I’ve talked about FOO projects in my blog and all of the restrictions placed upon them.  But there is also another pot of money used for larger projects and it is entitled CERP.  Due to lack of sleep, I can’t recall what this acronym stands for.  These funds can be used to build roads, schools, clinics, dig wells, etc.  Anyhow, Congress has taken an interest in the expenditure of these funds and has placed narrow limitations on them as well.  So now it’s much harder to build a road connecting these villages, but it is permissible to build a fire station or buy fire trucks.  Hmmm … first the villages need a source of water like wells first.  Also, many of them don’t even have vehicles or know how to drive and their houses are built of mud-brick which doesn’t catch fire too easily.  I’m not sure where the logic is or perhaps some aspiring junior Congressman or seasoned Senator is hoping for a contract for one of his constituents who builds fire engines.  In my personal opinion, Congress needs to address the multi-million dollar contracts handed out like candy to their constituents and question the amount of money they are soaking the taxpayers for.  Don’t get me wrong, corporations deserve to make a profit, but 200-300 percent is egregious and in my opinion greedy.  I might also point out that US contractors stationed in Iraq and Afghanistan and abroad should be well paid for their sacrifice, skills and for the risk they take.  But then to turn around and charge the taxpayers double and triple the amount in the name of maximizing profits is sheer thievery.  Mortenson refers to these as “sweetheart” government contracts.  He is able to build schools for a fraction of what it costs the US or the NGO organizations established in Afghanistan.  Perhaps the US government should hire his “Dirty Dozen” crew to oversee the contracts.  But then this would deprive the corrupt Afghan administrators of their cut of the piece of the pie and would make it extremely difficult for them to retain their standard of living, driving SUVs, wearing expensive suits and ties, and living in wealthy neighborhoods on their maximum government salary of $650 a month.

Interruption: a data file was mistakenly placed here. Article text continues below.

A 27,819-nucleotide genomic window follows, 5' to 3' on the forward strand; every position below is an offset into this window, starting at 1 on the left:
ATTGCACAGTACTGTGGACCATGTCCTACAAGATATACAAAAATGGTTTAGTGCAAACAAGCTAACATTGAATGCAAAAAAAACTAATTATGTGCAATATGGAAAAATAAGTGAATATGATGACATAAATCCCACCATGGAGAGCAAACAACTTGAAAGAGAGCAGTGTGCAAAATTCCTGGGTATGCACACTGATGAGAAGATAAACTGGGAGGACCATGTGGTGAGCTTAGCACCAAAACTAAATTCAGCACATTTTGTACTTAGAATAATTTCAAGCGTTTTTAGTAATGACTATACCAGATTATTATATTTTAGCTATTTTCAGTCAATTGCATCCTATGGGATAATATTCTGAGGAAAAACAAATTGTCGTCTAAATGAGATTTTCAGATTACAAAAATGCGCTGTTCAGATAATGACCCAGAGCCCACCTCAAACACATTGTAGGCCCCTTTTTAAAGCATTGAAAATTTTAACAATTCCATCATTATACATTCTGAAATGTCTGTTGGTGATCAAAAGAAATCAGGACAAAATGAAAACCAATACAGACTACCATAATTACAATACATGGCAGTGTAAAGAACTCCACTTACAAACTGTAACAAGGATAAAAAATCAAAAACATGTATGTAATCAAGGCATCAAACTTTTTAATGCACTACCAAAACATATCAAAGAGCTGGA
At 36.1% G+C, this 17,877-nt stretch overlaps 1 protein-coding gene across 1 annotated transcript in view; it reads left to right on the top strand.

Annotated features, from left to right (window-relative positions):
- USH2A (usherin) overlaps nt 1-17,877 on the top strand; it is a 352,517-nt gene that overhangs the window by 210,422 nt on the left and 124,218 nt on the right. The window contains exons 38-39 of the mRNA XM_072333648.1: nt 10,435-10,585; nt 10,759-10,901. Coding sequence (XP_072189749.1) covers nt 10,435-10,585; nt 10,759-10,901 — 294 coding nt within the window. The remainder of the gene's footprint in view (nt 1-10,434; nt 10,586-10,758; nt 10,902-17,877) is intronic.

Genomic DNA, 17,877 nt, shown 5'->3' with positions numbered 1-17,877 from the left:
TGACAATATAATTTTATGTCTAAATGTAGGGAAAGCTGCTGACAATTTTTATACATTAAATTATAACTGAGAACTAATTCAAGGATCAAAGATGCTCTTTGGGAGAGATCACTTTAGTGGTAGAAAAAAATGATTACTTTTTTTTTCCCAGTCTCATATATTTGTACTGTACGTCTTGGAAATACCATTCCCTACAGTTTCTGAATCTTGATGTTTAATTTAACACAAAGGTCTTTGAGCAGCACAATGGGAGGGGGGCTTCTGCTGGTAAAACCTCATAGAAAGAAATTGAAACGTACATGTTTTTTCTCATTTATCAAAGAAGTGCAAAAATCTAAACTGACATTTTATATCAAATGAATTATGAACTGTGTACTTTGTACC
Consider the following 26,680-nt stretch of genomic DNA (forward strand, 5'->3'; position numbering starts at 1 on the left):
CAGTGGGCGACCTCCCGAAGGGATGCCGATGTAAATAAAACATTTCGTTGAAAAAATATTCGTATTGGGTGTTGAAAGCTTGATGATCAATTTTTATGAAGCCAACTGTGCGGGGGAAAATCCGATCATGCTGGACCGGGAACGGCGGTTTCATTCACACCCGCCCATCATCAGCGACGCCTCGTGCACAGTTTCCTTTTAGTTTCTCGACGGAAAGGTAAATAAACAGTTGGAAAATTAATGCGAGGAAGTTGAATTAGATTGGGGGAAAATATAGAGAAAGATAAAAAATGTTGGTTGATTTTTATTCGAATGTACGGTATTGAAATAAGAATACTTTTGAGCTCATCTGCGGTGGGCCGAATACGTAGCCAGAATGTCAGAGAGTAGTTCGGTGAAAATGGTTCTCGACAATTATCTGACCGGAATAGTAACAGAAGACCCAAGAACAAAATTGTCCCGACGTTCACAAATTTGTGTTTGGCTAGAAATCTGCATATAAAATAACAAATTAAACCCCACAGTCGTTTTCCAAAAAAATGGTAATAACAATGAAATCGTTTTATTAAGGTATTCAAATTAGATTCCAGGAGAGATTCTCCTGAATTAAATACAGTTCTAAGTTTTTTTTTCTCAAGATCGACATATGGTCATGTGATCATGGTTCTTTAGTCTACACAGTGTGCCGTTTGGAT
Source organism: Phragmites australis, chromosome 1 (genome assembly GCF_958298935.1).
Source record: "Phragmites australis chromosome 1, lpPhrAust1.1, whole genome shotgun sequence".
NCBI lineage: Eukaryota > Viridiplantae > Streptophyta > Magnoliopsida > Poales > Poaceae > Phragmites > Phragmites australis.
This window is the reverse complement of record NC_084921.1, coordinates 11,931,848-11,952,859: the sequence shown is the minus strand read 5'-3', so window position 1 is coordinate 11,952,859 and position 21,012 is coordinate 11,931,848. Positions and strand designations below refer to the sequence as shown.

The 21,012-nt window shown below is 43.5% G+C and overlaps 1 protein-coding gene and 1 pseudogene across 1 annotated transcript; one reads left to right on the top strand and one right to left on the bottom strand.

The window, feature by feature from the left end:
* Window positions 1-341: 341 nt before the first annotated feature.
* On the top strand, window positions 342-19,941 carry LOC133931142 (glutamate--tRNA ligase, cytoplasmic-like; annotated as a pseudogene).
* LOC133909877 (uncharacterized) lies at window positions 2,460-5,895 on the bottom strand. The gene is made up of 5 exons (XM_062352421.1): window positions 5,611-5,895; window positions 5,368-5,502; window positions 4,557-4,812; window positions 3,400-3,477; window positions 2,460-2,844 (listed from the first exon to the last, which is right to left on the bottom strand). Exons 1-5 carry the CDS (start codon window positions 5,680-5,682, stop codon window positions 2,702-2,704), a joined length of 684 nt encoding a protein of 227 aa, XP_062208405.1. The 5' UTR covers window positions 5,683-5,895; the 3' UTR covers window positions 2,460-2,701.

Anyhow, we finally departed the APOD and arrived back at Camp LSA.  It was around 1 am and the plane I had planned to board already departed.  I guess it’s another night in the tent and maybe tomorrow I will leave this place.